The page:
Indexing is an annual increase to the pension you receive in retirement. Indexing protects your pension from inflation. It ensures your pension is not eaten away by the ongoing increases in the cost-of-living (e.g. increases in costs of food, housing, etc).
OMERS guarantees that your pension will be fully indexed every year; a promise OMERS has made since 1992. Every year, your pension is increased by an amount equal to 100% of the increase in the Consumer Price Index (CPI). For example, last year the price of goods and services went up by 1.89%, so OMERS pensions increased by 1.89% as of January 1, 2020. This ensures that your OMERS pension can buy as much this year as you could last year. Indexing is subject to a maximum annual increase of 6%.
Guaranteed indexing is an incredibly valuable part of your OMERS defined benefit pension. It accounts for nearly 20% of the cost of pensions earned by members each year.
Over 20 years of retirement, guaranteed indexing at 100% of CPI means a nearly 50% increase in the dollar amount of your pension benefit.
Take Pat, for example. After a 30-year career as a Payroll Clerk, Pat retires with 30 years of credited service. Her average “best 5” earnings is $50,000, meaning Pat’s OMERS annual pension at retirement is $19,875 (1.325% x 30 x 50,000). Let’s assume the annual increase in CPI is 2%. With guaranteed full 100% indexing, after 20 years of retirement, Pat’s pension will have increased by 49% to $29,533/year.
“Shared Risk” indexing is OMERS’ latest brand name for conditional indexing. This proposal would end the guarantee that your pension will be indexed. It would mean that for all pensions earned after December 31, 2022, annual indexing could be reduced (i.e. to less than 100% of CPI) or eliminated entirely. For service after this date, it will be impossible for Plan member to know when or if you will receive indexing in retirement, a significant loss of pension security.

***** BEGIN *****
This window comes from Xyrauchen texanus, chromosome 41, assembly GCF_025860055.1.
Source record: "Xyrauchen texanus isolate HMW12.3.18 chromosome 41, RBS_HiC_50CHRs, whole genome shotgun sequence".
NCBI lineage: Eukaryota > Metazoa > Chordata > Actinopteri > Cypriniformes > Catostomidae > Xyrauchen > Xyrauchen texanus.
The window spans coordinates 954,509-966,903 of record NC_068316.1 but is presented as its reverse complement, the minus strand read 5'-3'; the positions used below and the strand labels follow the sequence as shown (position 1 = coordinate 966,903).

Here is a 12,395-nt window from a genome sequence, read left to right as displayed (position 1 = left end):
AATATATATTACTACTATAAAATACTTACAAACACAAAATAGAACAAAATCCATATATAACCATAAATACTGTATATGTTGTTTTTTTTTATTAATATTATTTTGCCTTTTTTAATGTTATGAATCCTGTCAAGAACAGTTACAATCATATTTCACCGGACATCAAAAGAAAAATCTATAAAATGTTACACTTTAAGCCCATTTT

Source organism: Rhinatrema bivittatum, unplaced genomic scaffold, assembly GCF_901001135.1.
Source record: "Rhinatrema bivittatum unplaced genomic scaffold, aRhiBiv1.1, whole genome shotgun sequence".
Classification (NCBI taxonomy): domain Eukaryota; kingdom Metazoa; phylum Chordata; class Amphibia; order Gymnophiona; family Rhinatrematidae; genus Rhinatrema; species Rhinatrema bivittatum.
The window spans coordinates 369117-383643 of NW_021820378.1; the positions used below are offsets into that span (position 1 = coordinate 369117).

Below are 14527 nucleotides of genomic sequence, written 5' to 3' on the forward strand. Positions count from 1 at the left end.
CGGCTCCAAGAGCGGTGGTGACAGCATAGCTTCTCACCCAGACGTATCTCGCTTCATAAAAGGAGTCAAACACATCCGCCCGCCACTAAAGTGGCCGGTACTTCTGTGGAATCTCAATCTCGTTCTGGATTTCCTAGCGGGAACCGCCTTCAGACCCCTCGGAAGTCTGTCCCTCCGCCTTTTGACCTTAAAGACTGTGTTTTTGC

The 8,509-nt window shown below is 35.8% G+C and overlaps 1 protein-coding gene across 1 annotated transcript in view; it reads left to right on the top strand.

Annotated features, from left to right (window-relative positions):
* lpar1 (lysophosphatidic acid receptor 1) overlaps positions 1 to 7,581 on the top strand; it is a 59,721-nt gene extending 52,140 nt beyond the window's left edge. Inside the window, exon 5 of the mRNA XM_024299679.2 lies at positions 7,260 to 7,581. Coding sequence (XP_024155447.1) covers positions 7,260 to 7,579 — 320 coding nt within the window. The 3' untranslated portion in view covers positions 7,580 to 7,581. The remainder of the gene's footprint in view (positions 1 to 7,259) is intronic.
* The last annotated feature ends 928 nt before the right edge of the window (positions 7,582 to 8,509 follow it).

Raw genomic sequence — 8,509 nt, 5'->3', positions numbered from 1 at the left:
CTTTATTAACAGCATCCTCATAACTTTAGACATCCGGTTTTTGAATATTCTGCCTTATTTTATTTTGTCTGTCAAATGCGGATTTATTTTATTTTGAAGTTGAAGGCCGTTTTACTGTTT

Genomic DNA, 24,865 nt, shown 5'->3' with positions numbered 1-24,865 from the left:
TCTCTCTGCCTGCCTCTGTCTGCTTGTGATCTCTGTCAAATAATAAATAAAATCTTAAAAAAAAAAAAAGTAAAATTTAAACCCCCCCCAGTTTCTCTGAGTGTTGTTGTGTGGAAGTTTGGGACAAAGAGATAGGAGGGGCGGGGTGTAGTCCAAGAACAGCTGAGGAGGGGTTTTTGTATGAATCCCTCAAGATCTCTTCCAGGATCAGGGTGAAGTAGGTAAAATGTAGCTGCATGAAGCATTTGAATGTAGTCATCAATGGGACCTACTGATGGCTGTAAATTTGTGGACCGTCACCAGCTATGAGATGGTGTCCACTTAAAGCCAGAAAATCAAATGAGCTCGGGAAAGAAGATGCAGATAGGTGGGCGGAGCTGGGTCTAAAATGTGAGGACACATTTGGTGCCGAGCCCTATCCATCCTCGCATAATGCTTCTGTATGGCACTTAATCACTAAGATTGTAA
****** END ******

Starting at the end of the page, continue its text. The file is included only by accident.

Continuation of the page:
Yes. This is the 3rd time in 4 years that CUPE Ontario, OPSEU and other Plan members have campaigned to stop the OMERS Sponsor Board from adopting conditional indexing.
OMERS management crafted a proposal for conditional indexing in 2017, which they called “Modified Inflation Indexing” (MI²). OMERS eventually dropped the proposal in response to vocal opposition from Plan Member and most worker-side Sponsor Organizations.
The OMERS Sponsor Board considered conditional indexing again in 2018 but it did not have the support of two-thirds of Board Members to adopt the proposal. CUPE Ontario, CUPE 79/416, OPSEU, Police Association of Ontario, Ontario Professional Fire Fighters Association and the OMERS Retirees Group stood together to defeat conditional indexing.
If this proposal is passed, indexing will no longer be guaranteed and instead will be left to the OMERS Sponsor Corporation Board of Directors to decide, based on a recommendation from OMERS Management. They could decide to provide full, reduced or no indexing. The Board is made up of 50% Worker Representatives and 50% Employer Representatives. Any decision on indexing would require support from two-thirds of Board Representatives. Meaning, a two-thirds vote would be required to first cut indexing and a second two-thirds vote (with Employer support) could be necessary to restore indexing to full levels.
Are there specific rules or conditions the Board of Directors must follow in making decisions about our indexing?
There are no specific binding rules that the OMERS Sponsor Corporation Board of Directors must follow in deciding to reduce, eliminate or restore your indexing. There is a non-binding guideline, which they call the “Funding Management Strategy”, but it is not mandatory for the Board to follow and can be disregarded. OMERS has not provided the full details of the Funding Management Strategy to Sponsor Organizations or Plan Members.
There are no binding rules that the Board of Directors must follow. According to the draft non-binding Funding Management Strategy, indexing would be potentially cut when OMERS is less than 100% funded.
Today, OMERS is 97% funded.
Again, there are no binding rules that the Board of Directors must follow. According to their draft guidelines, indexing would only begin to be partially restored to future retirees on a go-forward basis if OMERS is above 105% funded. Indexing wouldn’t be fully restored on a go-forward basis unless OMERS is above 110% funded.
Catch-up, for years in which indexing was not delivered, wouldn’t be restored until OMERS is above 110% funded and only if doing so wouldn’t cause the Plan to drop below 110% funded. Meaning, if indexing is cut, members will not be made whole for your lost indexing until the Plan is well above 110% funded.
All of these restorations would require two-thirds support from the Board of Directors, including at least 3 votes from the Employer Representatives.
There is no mechanism in the proposed “Shared Risk” indexing model requiring reduced or eliminated indexing to be only a temporary measure. A permanent cut to your pension indexing in retirement is a possibility if this proposal is passed. If the OMERS Sponsor Board decides to cut indexing, it would remain cut until the Board decides otherwise – by a two-thirds vote.